Young people with Down Syndrome in Donegal have been busy preparing for an important day today – as World Down Syndrome Day is marked all around the globe.
21st March is a global awareness day which has been officially observed by the United Nations since 2012.
In Donegal, members of the Donegal Down Syndrome Association have been opened up a conversation about DS in a unique way. They have conducted thoughtful interviews with prominent people in the community to talk about each other’s lives.
Michael Gallagher talks movies with Century Cinemas owner Mark Doherty and asks a very important question – what type of popcorn does Mark prefer?
Jemma Jordan challenges Donegal captain Michael Murphy with tough questions about his GAA life and training.
John-Patrick chats business with Brian Gallagher, owner of Station House Hotel, to uncover the history of the iconic Letterkenny location. John-Patrick also shares his plans for WDSD, which involve dressing smartly for the occasion – a great plan!
Sinn Fein TD Pearse Doherty is interviewed by Daniel O’Reilly, who puts interesting questions about politics, work and football. Daniel and Pearse get on so well that he gets a special invite to Dail Eireann.
Sinead McDevitt meets Gabrielle McMonagle of Gabrielle’s Diary to find out about her glamorous work life and to ask her about shopping and beauty.
David Crawford has an in-depth talk with Thomas Pringle TD about his work, his favourite music and sport teams and his family life.
Gina Grant of the Donegal Down Syndrome Association talked to Donegal Daily about the importance of celebrating World Down Syndrome Day: “It’s a great way to help raise awareness of what Down syndrome is, what it means to have Down syndrome, and how people with Down syndrome play a vital role in our lives and communities.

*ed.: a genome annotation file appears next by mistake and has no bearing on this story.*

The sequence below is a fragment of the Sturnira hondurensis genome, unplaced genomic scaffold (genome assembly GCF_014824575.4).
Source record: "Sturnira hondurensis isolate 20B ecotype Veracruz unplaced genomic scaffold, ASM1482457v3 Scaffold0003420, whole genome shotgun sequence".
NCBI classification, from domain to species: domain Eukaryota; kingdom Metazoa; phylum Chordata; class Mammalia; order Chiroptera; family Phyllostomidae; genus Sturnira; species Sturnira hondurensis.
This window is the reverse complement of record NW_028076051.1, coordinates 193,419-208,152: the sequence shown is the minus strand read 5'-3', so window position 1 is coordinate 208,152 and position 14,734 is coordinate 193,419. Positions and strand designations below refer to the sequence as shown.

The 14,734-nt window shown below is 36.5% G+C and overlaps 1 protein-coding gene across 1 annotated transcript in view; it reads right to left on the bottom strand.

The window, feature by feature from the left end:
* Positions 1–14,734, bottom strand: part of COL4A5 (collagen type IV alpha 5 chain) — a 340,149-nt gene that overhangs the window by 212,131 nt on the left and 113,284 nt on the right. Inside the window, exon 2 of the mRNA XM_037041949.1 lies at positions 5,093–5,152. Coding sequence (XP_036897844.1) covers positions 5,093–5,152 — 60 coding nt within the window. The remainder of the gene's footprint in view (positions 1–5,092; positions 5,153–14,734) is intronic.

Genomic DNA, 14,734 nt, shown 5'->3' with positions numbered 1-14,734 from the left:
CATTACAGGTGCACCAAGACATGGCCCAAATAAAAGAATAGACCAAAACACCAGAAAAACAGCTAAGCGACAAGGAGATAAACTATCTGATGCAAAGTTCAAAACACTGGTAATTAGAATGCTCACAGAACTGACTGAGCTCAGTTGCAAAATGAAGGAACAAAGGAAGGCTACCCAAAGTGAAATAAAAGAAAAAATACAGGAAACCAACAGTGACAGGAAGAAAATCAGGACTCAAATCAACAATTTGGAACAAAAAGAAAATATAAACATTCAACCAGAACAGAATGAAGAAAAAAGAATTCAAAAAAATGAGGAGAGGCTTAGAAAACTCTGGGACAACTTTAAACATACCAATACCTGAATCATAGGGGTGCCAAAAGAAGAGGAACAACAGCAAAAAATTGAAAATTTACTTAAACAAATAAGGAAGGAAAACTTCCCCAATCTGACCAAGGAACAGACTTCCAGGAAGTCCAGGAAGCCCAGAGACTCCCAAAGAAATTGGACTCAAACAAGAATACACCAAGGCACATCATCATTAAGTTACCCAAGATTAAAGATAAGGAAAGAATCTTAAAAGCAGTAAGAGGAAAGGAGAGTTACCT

“The most common reason people have Down syndromes they have 3 copies of the 21st chromosome which is why the 21st of the 3rd was chosen,” Gina said.
The interviews represent great achievements for DDS members, Gina adds: “Our members went out and about in Donegal raising awareness of themselves they were all nervous (some more than others). I’m massively chuffed, the strength they show me every day is unreal.”
Donegal Down Syndrome Association has around 160 families registered with them. They provide speech and language therapy free to all their members plus swimming lessons, music lessons, yoga, dance and much more.
The association is about supporting members with Down Syndrome and their families to have as much independence as possible, while encouraging our communities/schools and businesses to be fully inclusive.
The association members will be having a big party this weekend too! You can visit www.facebook.com/DonegalDownSyndrome for more information and updates from the group.
Elsewhere in Donegal, people are rocking odd socks as a colourful way of getting the conversation going about Down Syndrome.
People in local schools and businesses are proudly flaunting their mismatched socks to raise awareness about the disorder which affects approximately seven thousand people in Ireland today.
By wearing mismatched socks, they are celebrating the things that make everyone unique, as well as raising funds for Down Syndrome Ireland.
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